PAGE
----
A Columbia County official confirmed Friday that the county’s attorney also acted as the closing attorney for Martinez land on which an affordable housing development is under construction.
Facebook group “Say No to Magnolia Trace Housing Project” posted Thursday that Columbia County attorney Doug Batchelor worked on the deal to close the sale of the property on Old Ferry Road. It didn’t specify whether Batchelor worked for the seller or buyer.
“As far as I know, (Batchelor) did the land closing,” county Commission Chairman Ron Cross said. “I don’t know who he was working for.”
A message left Friday afternoon on Batchelor’s cellphone wasn’t returned.
County commissioners voted about five weeks ago to hire an outside attorney to seek a means to “interrupt” construction of the 15-acre development featuring 50 single-family rental homes. Later, Savannah lawyer Patrick T. O’Connor wrote to officials that they had no legal recourse to stop the project.
Commissioners endorsed Magnolia Trace with a June 2010 resolution on behalf of developer Affordable Equity Partners and sent to the state Department of Community Affairs. The Missouri-based company was seeking tax credits from the DCA to build the low-cost rental homes.
At that Dec. 6 meeting, in which hundreds of angry residents protested the commission’s endorsement of the project, Batchelor offered a lengthy description of the resolution and the county’s involvement with the property.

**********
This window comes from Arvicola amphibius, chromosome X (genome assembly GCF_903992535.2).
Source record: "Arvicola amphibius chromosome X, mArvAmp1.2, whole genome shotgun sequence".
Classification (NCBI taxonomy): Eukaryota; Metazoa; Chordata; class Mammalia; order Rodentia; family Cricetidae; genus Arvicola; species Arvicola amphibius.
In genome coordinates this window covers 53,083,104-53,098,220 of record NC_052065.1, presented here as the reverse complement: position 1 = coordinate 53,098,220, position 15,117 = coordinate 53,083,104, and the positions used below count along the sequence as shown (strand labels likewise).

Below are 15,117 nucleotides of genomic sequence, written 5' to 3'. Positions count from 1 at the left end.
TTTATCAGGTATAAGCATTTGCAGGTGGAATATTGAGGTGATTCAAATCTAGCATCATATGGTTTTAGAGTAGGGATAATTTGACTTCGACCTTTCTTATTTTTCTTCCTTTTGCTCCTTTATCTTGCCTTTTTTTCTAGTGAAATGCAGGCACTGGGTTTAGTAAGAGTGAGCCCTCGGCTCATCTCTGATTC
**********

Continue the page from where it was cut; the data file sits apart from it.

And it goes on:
However, at no time during his speech did Batchelor say that he or his law firm, Hull Barrett, had a professional stake in the property.
“I don’t think it’s unusual for him to close land transactions that may or may not have some kind of connection to the county,” Cross said of Batchelor’s involvement. “People are just trying to put something out there when there is nothing really there. If he performed a service and got paid for it, I think that’s fine.”
Batchelor isn’t contracted by the county, Administrator Scott Johnson said. Instead, he is “engaged” by the county, earning $142.40 per hour for his services.
From 2008 to 2011, Hull Barrett earned about $830,000 paid from the county’s general fund. Johnson said Friday that he didn’t immediately have access to how much Batchelor and his firm might have earned from other county funds.
“Batchelor’s firm handles everything legally that can be handled,” Cross said. “That’s why we use them, because they’re a full-service firm. He does all of our real estate stuff.”
Also, Cross said, Hull Barrett’s rates are low compared with other firms of similar size.
Cross said theories about Magnolia Trace and county officials are unfounded.
“We don’t have anything to hide,” he said.